ru’mi-nate: to chew the cud; to muse; to meditate; to think again; to ponder

Here at Thinking through Christianity, we try to be a place that points to good art at the intersection of faith. We do this because imagination is crucial to Christianity and because art speaks to us about the world and ourselves, telling the Truth better than exposition.

Since 2006, our friends at Ruminate Magazine have been a beacon in the darkness that can all too often be Christianity and the Arts—both the fear of and subsequent disdain for contemporary “secular” art and the muck of mediocre “christian” art.

Allow me to let them tell you a little about themselves:

Ruminate is a quarterly magazine of short stories, poetry, creative nonfiction, and visual art that resonate with the complexity and truth of the Christian faith. Each issue is a themed forum for literature and art that speaks to the existence of our daily lives while nudging us toward a greater hope. Because of this, we strive to publish quality work accounting for the grappling pleas, as well as the quiet assurances of an authentic faith. Ruminate Magazine… was created by a group of fellow writers, artists, and believers who wanted a space for the thoughtful expressions of those who are nudged forward, backward, and sideways by faith in God.

Speak. Grapple. Nudge. This is art—life.

The magazine’s most recent issue, “In Search of Song,” includes a short story from my friend and colleague LaToya Watkins titled, “The Mother.” As a means of giving props to LaToya and enticing you to check out the magazine for yourself, here’s an excerpt:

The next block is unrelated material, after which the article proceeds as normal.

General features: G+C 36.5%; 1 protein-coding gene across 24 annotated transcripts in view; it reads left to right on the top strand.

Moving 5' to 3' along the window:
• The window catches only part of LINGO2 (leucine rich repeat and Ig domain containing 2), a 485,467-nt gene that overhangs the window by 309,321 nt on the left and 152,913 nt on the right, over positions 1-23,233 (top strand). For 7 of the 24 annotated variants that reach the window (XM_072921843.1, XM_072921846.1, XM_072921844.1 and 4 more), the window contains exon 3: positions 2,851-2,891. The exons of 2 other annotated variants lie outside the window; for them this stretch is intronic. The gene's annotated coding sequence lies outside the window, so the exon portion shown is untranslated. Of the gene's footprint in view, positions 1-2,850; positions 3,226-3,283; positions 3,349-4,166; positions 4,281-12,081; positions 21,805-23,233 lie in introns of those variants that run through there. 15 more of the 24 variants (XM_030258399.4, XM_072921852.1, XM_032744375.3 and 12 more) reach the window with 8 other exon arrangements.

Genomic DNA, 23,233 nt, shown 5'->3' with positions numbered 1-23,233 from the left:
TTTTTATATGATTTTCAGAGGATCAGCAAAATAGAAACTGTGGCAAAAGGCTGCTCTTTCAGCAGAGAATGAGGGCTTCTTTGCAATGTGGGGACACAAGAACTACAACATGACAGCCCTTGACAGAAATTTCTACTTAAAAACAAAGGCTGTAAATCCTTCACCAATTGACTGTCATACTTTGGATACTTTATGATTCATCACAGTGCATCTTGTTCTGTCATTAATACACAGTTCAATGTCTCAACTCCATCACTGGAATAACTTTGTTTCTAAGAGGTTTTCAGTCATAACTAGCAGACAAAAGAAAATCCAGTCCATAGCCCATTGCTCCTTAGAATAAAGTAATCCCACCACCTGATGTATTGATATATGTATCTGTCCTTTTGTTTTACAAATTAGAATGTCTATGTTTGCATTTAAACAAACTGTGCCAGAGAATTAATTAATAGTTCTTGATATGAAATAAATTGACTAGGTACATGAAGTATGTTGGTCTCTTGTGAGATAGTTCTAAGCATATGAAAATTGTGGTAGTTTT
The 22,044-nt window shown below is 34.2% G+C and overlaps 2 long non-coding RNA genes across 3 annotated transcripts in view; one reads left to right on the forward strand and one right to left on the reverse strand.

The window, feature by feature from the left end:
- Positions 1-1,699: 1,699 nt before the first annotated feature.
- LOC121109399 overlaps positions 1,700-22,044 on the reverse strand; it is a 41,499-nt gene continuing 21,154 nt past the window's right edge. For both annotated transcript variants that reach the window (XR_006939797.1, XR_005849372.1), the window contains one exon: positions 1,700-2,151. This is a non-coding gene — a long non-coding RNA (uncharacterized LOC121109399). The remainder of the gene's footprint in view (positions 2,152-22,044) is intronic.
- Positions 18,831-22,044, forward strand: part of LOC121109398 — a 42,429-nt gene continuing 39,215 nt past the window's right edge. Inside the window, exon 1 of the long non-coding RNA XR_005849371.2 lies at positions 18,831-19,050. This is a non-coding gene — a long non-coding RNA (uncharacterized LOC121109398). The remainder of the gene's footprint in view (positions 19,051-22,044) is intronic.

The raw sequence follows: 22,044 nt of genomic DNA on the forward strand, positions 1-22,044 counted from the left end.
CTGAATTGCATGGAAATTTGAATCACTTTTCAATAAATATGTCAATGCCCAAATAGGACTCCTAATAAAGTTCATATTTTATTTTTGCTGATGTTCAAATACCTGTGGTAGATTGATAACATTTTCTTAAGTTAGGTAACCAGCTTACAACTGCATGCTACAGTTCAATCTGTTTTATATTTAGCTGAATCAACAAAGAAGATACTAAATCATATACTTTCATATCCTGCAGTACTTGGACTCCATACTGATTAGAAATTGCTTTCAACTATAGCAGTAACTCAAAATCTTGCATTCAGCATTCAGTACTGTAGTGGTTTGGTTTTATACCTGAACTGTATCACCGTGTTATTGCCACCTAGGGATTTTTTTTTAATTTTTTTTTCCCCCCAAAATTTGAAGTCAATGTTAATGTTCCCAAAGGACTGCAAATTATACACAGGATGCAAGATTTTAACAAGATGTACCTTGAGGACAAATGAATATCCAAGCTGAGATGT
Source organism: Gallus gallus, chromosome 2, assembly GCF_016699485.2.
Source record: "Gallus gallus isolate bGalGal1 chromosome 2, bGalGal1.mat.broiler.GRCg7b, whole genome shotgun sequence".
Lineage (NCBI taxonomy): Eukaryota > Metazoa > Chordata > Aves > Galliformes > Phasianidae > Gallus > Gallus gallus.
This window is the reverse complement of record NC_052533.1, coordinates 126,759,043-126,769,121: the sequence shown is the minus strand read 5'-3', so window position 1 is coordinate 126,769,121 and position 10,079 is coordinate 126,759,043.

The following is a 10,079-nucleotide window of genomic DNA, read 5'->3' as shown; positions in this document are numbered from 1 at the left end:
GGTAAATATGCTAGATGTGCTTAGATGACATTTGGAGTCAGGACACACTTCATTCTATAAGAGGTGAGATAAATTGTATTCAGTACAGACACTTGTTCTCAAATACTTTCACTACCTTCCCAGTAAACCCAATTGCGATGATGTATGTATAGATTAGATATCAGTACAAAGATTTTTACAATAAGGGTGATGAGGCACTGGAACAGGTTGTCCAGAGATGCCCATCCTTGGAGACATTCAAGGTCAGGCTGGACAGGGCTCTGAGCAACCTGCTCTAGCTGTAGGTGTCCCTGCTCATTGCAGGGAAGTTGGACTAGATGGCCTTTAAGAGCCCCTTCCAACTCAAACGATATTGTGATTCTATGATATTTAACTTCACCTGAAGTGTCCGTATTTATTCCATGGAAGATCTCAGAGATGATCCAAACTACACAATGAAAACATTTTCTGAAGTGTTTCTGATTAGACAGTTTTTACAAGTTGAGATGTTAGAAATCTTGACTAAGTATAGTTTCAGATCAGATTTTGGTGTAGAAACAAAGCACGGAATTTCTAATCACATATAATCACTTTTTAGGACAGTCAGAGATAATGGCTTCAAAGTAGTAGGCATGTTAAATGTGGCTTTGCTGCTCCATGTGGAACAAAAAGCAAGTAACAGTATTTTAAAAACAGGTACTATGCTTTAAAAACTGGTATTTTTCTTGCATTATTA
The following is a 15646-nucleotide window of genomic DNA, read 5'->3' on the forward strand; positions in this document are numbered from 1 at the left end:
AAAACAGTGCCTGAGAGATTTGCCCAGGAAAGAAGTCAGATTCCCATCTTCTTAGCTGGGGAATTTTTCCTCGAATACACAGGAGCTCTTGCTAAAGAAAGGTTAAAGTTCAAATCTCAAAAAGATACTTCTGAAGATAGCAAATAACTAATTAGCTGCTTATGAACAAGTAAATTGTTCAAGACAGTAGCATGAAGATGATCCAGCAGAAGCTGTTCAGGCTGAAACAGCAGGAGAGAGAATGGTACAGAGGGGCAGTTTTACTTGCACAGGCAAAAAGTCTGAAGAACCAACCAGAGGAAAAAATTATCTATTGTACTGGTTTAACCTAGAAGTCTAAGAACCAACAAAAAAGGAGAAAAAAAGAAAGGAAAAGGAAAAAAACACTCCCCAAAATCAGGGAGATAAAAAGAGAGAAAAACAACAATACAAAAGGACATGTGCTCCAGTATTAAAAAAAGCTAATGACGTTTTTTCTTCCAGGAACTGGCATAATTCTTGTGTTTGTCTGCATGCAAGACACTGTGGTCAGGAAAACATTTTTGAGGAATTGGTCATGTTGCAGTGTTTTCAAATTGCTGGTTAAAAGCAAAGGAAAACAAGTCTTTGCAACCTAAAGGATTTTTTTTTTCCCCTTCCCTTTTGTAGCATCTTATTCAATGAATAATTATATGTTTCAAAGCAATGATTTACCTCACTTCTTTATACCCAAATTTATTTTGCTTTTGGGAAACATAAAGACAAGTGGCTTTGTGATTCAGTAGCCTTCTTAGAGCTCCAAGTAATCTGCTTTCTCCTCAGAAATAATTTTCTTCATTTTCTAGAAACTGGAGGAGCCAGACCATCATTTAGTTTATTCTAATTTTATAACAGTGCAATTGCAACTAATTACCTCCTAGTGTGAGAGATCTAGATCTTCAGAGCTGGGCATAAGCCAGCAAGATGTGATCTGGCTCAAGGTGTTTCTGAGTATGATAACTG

The visits done died down a little bit now. Some still come. The rustlers like this on sitting in front of me. They still asking bout Hawk. Bout how he come to call hisself the Messiah. Bout who his daddy is, but I ain’t got nothing for them.

I look out the window I keep my chair pulled up next to. Ain’t no sun, just cold and still. Banjo lift his head up when he see my eyes on him, but it don’t take him long to let it fall back on his paws. He done got his rope a little tangled up. Can’t move too much with it like that, but he can breathe and lay down. He alright. I’ll go out and work out the knot when I can–when this gal leave.

I move my eyes away from the window and put them on the girl. She got a long bird face and her teeth stick out a little too far for her tiny mouth. I can tell by the way the sides of her mouth drooping down, she ain’t used to being in a place like mine. I don’t want to make her feel more uncomfortable, so I don’t say nothing bout the pregnant looking roach crawling slow up the wood-paneled wall behind her head.

“I reckon peoples be just like them trees, you see?” Her face blank. I can tell she don’t see. “Everybody got a season to go through being ugly and naked.” I laugh a little bit. 

“Yes, ma’am,” she say. Then she sigh and let her eyes roll halfway round in the sockets. “We all have problems, but can we–“

“That enough heat on you?” I ask. “Can’t never keep this old lean-to warm. That enough heat on you–” I stop myself from calling her “miss”. I want to spank the back of my own hand. She younger than me. Probably bout by twenty years or more. Still, I want to make sure that the old electric heater sitting on the cracked and splintered floor near her feet humming is doing what it’s supposed to do. Sometimes it blow cold air instead heat like it’s supposed to. I want to make sure it ain’t freezing her.

She look confused bout my question. Them lines in her head get deeper, and she start shaking her foot a little. She want her story for the paper. Want to find out if I think my son was God like them folks what was following behind him in Abilene. 

Are you hooked yet? Order your copy here.

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